- Briefing Room
U.S. Department of Transportation
Federal Highway Administration
1200 New Jersey Avenue, SE
Washington, DC 20590
|Accelerating Infrastructure Innovations|
Publication Number: FHWA-SA-98-026
Date: October 1998
DataPave, a new software program from the Federal Highway Administration (FHWA), contains such a wealth of data from the long-term pavement performance (LTPP) program that if the information were transferred to floppy disks, the stack would reach higher than a 44-story building. To help engineers and others from State highway agencies, private industry, and the academic community learn how to navigate this data, FHWA, in cooperation with the American Society of Civil Engineers (ASCE), has held a series of 1-day workshops around the country.
Workshop participants learn how to use the software's different modules to obtain data on everything from traffic to environmental conditions at the more than 2,400 LTPP test sections on in-service highways and roads across the United States and Canada. The modules include a map section, where all the LTPP sites are displayed, along with the major cities and highways in each State and Province. The user can then zoom in on and pan across the map to view data on a specific site. Users looking for more detailed information about each LTPP section can turn to the section presentation module, which reports on such variables as location, construction, traffic loads, and climatic data. Users can also view a cross-section of the test section's pavement and obtain information on its layer composition and thickness.
To date, 14 workshops have been held, with two more scheduled for this fall in Arizona and Mississippi and one scheduled for next summer in Cairo, Egypt. The workshop in Cairo was planned after an instructor at the University of Cairo heard about DataPave and requested that a training session be held in Egypt. If State highway agencies or universities would like to host additional workshops after the scheduled ones have been completed, FHWA could provide instructors.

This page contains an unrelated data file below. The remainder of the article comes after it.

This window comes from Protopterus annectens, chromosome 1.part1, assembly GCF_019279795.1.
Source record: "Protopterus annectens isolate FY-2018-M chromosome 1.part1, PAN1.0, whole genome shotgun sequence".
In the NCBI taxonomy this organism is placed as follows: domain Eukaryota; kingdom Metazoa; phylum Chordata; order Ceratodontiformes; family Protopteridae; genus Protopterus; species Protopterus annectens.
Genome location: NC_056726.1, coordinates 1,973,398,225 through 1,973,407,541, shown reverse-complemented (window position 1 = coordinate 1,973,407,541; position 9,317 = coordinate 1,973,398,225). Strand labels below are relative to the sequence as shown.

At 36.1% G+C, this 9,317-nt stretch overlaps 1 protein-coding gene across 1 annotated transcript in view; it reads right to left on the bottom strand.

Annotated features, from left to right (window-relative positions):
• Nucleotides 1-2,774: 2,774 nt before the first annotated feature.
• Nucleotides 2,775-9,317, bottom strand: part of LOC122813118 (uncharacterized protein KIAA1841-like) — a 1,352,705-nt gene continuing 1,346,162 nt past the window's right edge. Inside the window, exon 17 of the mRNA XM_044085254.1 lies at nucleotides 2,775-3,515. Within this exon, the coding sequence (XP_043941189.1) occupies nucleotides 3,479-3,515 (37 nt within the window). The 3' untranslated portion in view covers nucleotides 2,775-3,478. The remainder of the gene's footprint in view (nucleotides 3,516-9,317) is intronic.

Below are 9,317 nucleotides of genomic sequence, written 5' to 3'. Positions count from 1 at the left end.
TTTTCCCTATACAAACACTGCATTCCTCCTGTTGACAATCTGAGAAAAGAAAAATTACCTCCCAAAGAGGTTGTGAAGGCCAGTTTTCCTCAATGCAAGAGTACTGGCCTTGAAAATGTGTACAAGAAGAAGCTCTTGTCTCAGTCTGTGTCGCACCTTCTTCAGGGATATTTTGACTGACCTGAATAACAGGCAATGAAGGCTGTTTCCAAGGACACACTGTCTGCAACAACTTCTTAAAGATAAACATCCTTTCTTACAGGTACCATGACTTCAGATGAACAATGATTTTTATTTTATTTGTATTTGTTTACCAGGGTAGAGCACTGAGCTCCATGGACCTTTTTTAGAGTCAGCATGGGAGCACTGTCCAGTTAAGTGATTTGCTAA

An August workshop in Raleigh, North Carolina, drew a diverse crowd of 25 participants, including graduate students, faculty members from North Carolina State University, North Carolina Department of Transportation (DOT) staff, and representatives from private companies and research organizations. The workshop "helped me to understand the whole LTPP process and how to use the data," says participant George Gibson of North Carolina DOT. "I also liked the hands-on format."
For more information on the DataPave workshops, contact Mike Hewitt at ASCE, 703-295-6115 (fax: 703-295-6132; email: firstname.lastname@example.org), or Shahed Rowshan at FHWA, 703-285-2527 (fax: 703-285-2767; email: email@example.com). To obtain a copy of the DataPave software, contact Kurt Dunn at FHWA, 816-276-2734 (fax: 816-363-3347; email: firstname.lastname@example.org). Information on DataPave can also be found at FHWA's DataPave Web site (datapave.fhwa.dot.gov).
The original DataPave 97 has been replaced with an updated Version 1.1, which now includes transverse profile pavement data. Work is already underway on Version 2.0, which is due to be released in July 1999. Version 2.0 will feature substantial enhancements to the program, including a database about three times as large as the existing one. The new version will also include more graphics capabilities and improved reporting features.